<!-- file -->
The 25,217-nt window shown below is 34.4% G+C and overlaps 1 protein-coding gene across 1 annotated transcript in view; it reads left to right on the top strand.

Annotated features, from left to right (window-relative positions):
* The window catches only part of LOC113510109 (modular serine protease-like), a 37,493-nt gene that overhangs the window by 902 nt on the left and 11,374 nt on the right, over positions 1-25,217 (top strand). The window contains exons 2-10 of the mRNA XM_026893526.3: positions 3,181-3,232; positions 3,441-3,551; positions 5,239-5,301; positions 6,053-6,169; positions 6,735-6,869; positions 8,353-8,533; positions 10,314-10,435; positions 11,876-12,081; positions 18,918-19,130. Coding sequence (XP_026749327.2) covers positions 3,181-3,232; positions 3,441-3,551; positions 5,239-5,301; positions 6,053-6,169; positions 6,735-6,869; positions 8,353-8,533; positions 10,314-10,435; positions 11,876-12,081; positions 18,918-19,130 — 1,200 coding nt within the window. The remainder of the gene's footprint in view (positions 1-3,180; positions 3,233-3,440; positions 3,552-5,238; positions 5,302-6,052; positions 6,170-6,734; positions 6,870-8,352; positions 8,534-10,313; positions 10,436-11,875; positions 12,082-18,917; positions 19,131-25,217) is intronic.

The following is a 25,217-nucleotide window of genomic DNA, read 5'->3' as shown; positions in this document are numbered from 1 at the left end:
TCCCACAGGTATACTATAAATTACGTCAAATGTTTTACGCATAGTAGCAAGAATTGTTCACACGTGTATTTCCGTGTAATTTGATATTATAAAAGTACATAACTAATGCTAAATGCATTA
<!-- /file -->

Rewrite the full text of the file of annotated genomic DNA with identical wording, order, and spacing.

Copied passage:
The 25,217-nt window shown below is 34.4% G+C and overlaps 1 protein-coding gene across 1 annotated transcript in view; it reads left to right on the top strand.

Annotated features, from left to right (window-relative positions):
* The window catches only part of LOC113510109 (modular serine protease-like), a 37,493-nt gene that overhangs the window by 902 nt on the left and 11,374 nt on the right, over positions 1-25,217 (top strand). The window contains exons 2-10 of the mRNA XM_026893526.3: positions 3,181-3,232; positions 3,441-3,551; positions 5,239-5,301; positions 6,053-6,169; positions 6,735-6,869; positions 8,353-8,533; positions 10,314-10,435; positions 11,876-12,081; positions 18,918-19,130. Coding sequence (XP_026749327.2) covers positions 3,181-3,232; positions 3,441-3,551; positions 5,239-5,301; positions 6,053-6,169; positions 6,735-6,869; positions 8,353-8,533; positions 10,314-10,435; positions 11,876-12,081; positions 18,918-19,130 — 1,200 coding nt within the window. The remainder of the gene's footprint in view (positions 1-3,180; positions 3,233-3,440; positions 3,552-5,238; positions 5,302-6,052; positions 6,170-6,734; positions 6,870-8,352; positions 8,534-10,313; positions 10,436-11,875; positions 12,082-18,917; positions 19,131-25,217) is intronic.

The following is a 25,217-nucleotide window of genomic DNA, read 5'->3' as shown; positions in this document are numbered from 1 at the left end:
TCCCACAGGTATACTATAAATTACGTCAAATGTTTTACGCATAGTAGCAAGAATTGTTCACACGTGTATTTCCGTGTAATTTGATATTATAAAAGTACATAACTAATGCTAAATGCATTA